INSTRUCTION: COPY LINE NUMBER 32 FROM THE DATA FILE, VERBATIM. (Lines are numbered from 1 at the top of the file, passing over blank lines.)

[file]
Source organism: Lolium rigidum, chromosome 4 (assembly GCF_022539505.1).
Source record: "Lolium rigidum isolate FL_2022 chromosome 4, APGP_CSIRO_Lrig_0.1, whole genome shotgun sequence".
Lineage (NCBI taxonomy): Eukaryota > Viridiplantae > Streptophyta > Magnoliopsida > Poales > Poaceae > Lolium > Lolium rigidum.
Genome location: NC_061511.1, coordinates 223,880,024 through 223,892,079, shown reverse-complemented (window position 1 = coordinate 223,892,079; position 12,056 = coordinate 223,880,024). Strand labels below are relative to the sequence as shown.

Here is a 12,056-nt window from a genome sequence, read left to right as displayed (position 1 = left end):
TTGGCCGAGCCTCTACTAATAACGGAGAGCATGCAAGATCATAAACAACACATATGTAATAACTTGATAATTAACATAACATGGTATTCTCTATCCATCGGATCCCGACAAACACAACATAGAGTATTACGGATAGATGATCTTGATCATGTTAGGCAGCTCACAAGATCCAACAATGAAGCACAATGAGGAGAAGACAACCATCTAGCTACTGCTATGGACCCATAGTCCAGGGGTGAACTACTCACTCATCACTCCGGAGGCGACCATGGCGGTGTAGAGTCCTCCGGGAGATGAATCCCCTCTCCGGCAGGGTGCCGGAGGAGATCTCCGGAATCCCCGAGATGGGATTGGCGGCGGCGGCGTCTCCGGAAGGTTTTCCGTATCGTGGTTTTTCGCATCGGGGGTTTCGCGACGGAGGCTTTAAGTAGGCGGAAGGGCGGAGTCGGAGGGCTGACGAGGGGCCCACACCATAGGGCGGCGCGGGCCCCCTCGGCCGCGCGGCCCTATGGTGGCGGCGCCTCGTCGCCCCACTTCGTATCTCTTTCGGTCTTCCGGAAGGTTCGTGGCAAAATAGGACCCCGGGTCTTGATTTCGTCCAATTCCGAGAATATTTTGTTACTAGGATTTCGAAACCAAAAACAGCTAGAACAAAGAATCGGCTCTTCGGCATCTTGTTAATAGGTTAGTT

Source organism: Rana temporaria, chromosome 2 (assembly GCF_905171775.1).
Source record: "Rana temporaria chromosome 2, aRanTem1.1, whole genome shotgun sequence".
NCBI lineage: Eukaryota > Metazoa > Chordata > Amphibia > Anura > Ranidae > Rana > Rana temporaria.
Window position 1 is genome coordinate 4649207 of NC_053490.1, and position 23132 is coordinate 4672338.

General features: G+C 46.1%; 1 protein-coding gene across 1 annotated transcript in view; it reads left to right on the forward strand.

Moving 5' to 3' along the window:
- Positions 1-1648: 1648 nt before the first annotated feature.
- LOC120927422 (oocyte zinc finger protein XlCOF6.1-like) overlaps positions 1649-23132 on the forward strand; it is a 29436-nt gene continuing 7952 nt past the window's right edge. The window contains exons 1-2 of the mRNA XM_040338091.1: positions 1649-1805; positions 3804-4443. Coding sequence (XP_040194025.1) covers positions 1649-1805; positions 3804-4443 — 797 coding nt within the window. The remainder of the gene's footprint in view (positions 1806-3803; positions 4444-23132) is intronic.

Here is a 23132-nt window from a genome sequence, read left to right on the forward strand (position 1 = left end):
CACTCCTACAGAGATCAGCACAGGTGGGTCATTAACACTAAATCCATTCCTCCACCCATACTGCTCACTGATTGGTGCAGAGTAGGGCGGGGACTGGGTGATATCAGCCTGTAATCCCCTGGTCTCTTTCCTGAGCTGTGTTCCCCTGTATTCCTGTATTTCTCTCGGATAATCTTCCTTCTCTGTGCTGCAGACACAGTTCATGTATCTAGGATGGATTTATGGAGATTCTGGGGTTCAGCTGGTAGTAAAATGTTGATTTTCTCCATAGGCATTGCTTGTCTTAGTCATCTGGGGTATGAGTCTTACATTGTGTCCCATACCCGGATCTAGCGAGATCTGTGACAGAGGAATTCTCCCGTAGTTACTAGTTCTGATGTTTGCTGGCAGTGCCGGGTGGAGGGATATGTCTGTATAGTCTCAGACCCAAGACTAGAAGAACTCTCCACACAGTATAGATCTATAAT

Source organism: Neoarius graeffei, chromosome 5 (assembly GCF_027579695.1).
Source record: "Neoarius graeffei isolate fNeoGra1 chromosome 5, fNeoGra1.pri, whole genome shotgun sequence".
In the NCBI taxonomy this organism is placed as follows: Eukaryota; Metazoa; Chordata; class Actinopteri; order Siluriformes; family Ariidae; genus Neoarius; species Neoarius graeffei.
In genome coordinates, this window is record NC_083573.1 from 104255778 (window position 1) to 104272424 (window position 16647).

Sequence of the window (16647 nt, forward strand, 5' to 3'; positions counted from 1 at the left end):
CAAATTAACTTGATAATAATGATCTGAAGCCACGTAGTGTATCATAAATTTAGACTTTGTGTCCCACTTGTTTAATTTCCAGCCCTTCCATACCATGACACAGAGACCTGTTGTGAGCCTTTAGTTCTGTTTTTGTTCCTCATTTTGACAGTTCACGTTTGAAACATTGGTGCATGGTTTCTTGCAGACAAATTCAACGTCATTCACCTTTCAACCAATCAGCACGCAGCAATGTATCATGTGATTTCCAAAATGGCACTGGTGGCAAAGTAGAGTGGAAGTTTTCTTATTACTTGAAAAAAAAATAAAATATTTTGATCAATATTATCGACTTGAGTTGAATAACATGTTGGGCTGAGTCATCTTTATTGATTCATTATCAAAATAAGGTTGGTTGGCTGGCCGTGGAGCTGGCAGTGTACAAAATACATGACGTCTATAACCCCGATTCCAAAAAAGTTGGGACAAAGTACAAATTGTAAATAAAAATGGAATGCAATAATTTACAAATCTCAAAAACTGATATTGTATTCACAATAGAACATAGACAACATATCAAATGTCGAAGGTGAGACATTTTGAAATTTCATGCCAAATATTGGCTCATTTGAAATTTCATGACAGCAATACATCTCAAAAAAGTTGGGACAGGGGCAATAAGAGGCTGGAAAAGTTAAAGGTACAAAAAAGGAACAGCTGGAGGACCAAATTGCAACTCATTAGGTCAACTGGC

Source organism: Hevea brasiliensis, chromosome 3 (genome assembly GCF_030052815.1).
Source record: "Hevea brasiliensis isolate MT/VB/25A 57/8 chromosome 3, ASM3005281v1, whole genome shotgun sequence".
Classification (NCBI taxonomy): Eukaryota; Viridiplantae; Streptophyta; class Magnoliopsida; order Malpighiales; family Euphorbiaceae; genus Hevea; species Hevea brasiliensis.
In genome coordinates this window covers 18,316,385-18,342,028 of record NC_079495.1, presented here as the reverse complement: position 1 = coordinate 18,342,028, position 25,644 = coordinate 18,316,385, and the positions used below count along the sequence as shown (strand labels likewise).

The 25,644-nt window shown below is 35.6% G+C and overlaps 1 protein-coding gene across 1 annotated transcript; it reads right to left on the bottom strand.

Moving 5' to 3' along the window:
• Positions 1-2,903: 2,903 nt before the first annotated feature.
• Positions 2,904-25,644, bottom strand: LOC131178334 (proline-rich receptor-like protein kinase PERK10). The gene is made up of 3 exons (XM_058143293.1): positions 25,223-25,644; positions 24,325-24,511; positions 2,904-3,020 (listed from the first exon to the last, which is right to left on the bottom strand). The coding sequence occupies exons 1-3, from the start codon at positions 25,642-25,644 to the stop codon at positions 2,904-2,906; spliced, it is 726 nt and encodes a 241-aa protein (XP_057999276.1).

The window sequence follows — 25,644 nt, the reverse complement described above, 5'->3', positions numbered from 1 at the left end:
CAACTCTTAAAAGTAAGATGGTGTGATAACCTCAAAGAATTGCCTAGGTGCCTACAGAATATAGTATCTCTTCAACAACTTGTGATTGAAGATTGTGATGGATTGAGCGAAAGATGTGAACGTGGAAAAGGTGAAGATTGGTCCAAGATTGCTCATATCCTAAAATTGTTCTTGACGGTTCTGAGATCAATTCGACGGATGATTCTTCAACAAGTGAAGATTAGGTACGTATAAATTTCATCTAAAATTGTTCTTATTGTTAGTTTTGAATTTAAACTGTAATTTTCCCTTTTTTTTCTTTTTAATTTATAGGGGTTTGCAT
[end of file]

CAACTCTTAAAAGTAAGATGGTGTGATAACCTCAAAGAATTGCCTAGGTGCCTACAGAATATAGTATCTCTTCAACAACTTGTGATTGAAGATTGTGATGGATTGAGCGAAAGATGTGAACGTGGAAAAGGTGAAGATTGGTCCAAGATTGCTCATATCCTAAAATTGTTCTTGACGGTTCTGAGATCAATTCGACGGATGATTCTTCAACAAGTGAAGATTAGGTACGTATAAATTTCATCTAAAATTGTTCTTATTGTTAGTTTTGAATTTAAACTGTAATTTTCCCTTTTTTTTCTTTTTAATTTATAGGGGTTTGCAT